Hero and villain both live for revenge. Kirth lives to avenge his family and home; Treesong lives to get his vengeance on his high school class and to make the universe as much like his adolescent fantasies (in the titular book, which Kirth eventually finds and uses as bait). The latter option seems to lead to a somewhat more colorful, if nefarious, existence for Treesong (and his fellow space pirates), but the latter provides the drive necessary to go through all the hoops to eliminate the former. In this installment, they range from a fake magazine contest to identify the one known picture of Treesong to the shenanigans with the lost diary to Kirth having to pretend to be a flautist to infiltrate the band at the high school reunion Treesong interrupts with dire theatrical revenge. Sometimes, the difference between hero and villain is how they go through the rigamarole.

The Demon Princes books are pretty cool. Vance clearly made more world than he could really fit in to these fairly conventional detective stories, as evidenced by the long epigraphs to his chapters full of lore from his universe. You mostly get the worlds through the odd planets Kirth visits, which showcase Vance’s fascination with the plasticity of people and societies, where oddballs in backwaters keep getting odder due to their cultural — and their planet’s ecological — logic. I ultimately prefer the Cugel and Anome books, but these are also cool. ****’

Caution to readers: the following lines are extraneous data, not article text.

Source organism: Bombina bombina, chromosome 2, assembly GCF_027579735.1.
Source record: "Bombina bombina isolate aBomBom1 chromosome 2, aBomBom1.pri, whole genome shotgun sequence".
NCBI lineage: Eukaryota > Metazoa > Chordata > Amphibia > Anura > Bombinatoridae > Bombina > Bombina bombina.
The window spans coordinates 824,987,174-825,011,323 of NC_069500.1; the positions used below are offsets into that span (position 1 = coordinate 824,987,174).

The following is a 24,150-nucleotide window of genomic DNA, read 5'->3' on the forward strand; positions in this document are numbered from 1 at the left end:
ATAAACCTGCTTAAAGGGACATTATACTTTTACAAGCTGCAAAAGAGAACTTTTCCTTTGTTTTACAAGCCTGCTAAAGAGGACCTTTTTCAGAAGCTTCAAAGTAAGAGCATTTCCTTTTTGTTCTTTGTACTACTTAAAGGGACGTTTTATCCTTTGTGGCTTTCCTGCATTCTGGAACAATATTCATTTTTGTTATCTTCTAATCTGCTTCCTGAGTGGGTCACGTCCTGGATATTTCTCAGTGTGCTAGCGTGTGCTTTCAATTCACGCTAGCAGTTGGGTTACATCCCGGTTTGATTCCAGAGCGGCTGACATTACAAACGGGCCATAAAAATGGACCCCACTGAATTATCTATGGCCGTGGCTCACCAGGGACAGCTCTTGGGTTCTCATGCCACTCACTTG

Review- Vance, “The Book of Dreams”

Review- Civico, “The Para-State”

Aldo Civico, “The Para-State: An Ethnography of Colombia’s Death Squads” (2016) – More uplifting material! Italian anthropologist and… life coach? According to his website? Aldo Civico originally set out to do an ethnography on the peasants forced from the land in to urban slums in Colombia during its last spate of protracted civil war. Among these people he found people connected with those most responsible for their plight- ex-members of right-wing paramilitaries, most of them part of the infamous Autodefensas Unidos de Colombia, or AUC. While the communist guerrillas in FARC did not play with kid gloves, it’s estimated that it’s the right-wing paramilitaries that were responsible for a majority of the civilian killings and forced displacements over the course of the war. The people Civico first found were cast-offs from the period wherein the Colombian government, less in need of the services of independent right-wing whack jobs and their private armies, began demobilizing the paras, who typically either found employment in the drug trade or none at all. And so Civico set out to understand the culture they came from.